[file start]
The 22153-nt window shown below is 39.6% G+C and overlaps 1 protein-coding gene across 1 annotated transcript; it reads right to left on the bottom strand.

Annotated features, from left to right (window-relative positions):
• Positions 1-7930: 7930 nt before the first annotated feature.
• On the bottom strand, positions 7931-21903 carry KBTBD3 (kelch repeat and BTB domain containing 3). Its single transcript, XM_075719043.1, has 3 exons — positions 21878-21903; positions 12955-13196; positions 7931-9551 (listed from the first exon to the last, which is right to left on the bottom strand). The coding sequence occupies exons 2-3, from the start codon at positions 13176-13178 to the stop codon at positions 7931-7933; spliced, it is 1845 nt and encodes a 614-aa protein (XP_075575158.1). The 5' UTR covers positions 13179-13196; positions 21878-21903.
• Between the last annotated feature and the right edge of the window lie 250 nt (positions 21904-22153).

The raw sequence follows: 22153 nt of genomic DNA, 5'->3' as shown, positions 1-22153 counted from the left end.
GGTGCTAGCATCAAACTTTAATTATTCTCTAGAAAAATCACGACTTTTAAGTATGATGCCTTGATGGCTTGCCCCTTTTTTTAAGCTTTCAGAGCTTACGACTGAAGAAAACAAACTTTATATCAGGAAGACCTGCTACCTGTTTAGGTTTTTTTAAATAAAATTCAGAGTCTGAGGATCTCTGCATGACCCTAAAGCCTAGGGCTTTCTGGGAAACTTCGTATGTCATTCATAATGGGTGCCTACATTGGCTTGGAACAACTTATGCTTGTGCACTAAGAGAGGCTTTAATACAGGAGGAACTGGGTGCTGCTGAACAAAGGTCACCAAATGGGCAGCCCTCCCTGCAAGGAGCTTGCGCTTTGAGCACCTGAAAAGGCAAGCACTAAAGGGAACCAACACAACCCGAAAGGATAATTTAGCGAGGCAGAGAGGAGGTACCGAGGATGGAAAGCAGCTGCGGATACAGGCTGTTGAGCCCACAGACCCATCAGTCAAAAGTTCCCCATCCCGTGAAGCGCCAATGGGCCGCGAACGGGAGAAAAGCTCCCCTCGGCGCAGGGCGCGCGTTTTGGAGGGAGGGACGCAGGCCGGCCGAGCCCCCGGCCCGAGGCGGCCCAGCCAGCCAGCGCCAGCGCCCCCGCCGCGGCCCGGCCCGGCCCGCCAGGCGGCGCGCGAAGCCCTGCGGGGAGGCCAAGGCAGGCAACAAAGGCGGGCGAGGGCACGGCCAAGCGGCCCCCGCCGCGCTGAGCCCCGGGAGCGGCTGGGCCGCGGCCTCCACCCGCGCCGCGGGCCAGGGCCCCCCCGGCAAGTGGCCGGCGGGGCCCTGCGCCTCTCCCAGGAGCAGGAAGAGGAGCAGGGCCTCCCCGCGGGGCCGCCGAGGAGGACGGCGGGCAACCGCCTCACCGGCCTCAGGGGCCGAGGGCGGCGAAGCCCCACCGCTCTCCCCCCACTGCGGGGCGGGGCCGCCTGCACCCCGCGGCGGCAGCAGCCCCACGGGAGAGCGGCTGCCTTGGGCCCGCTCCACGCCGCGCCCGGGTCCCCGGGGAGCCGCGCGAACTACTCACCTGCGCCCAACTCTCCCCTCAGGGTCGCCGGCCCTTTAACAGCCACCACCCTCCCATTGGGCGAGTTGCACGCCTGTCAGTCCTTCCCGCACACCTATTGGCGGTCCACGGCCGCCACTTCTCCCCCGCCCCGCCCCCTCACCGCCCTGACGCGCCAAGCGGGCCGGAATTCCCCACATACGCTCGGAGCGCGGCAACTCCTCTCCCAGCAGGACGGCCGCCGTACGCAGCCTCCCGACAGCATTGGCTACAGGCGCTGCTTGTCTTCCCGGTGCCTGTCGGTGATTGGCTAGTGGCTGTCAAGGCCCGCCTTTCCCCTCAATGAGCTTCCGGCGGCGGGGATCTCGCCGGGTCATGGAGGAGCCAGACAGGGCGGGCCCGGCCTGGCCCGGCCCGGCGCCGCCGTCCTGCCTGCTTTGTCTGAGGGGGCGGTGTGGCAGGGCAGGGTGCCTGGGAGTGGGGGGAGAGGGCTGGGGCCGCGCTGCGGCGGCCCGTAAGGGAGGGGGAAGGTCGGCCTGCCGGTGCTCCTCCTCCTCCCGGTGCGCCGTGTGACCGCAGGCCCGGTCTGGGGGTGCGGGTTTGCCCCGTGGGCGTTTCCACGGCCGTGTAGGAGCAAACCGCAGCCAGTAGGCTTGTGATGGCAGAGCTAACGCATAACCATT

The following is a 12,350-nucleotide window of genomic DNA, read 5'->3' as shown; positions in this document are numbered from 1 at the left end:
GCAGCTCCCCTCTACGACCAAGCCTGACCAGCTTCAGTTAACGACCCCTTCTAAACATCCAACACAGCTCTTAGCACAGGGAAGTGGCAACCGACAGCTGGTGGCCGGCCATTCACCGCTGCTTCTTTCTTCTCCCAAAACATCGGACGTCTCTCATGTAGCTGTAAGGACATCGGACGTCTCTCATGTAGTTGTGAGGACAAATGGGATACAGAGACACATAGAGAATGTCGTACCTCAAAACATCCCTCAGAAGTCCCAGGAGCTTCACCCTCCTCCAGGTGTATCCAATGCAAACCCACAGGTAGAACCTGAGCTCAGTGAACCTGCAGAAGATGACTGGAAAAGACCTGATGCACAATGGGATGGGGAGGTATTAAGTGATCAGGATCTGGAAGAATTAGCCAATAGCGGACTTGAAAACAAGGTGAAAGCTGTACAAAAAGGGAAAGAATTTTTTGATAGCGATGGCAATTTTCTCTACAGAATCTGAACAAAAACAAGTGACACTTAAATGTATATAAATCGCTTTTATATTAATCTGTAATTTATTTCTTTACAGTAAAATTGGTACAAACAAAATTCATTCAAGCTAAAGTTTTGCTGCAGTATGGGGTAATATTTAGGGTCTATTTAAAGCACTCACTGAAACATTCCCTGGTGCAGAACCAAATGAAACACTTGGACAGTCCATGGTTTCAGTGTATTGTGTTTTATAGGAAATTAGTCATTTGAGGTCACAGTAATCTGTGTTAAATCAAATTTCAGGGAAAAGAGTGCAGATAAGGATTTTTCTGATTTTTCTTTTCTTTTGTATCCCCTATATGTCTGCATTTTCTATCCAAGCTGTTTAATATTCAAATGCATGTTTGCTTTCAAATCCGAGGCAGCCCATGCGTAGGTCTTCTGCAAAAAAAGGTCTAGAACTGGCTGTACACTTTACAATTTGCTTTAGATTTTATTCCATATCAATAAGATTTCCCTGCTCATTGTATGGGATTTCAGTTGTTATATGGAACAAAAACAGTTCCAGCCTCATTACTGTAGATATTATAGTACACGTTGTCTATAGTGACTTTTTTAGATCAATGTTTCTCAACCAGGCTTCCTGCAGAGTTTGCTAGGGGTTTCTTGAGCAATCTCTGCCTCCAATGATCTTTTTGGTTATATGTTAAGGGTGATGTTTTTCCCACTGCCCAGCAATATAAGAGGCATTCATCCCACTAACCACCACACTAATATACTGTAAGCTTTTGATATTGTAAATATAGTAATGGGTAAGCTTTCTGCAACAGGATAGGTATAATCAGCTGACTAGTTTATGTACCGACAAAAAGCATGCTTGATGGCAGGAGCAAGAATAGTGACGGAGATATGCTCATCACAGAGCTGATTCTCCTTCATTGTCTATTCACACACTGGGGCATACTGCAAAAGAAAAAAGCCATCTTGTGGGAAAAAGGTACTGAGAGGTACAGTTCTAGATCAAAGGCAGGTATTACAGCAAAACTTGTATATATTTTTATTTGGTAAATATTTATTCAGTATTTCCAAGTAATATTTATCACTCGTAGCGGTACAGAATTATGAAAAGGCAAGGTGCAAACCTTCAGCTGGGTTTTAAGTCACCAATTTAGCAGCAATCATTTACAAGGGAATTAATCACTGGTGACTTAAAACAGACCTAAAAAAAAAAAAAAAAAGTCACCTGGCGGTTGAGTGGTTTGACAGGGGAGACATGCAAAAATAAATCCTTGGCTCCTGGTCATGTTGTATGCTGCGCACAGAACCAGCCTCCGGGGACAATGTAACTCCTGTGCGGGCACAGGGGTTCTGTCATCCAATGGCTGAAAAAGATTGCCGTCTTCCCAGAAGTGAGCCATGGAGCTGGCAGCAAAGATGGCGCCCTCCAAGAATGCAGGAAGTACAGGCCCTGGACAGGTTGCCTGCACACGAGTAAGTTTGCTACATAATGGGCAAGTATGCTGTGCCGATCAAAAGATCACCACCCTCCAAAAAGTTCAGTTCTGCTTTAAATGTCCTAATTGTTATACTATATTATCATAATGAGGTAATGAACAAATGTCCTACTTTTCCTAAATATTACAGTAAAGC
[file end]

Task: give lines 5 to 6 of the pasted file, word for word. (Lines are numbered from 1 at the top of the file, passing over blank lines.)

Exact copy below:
• Between the last annotated feature and the right edge of the window lie 250 nt (positions 21904-22153).

The raw sequence follows: 22153 nt of genomic DNA, 5'->3' as shown, positions 1-22153 counted from the left end.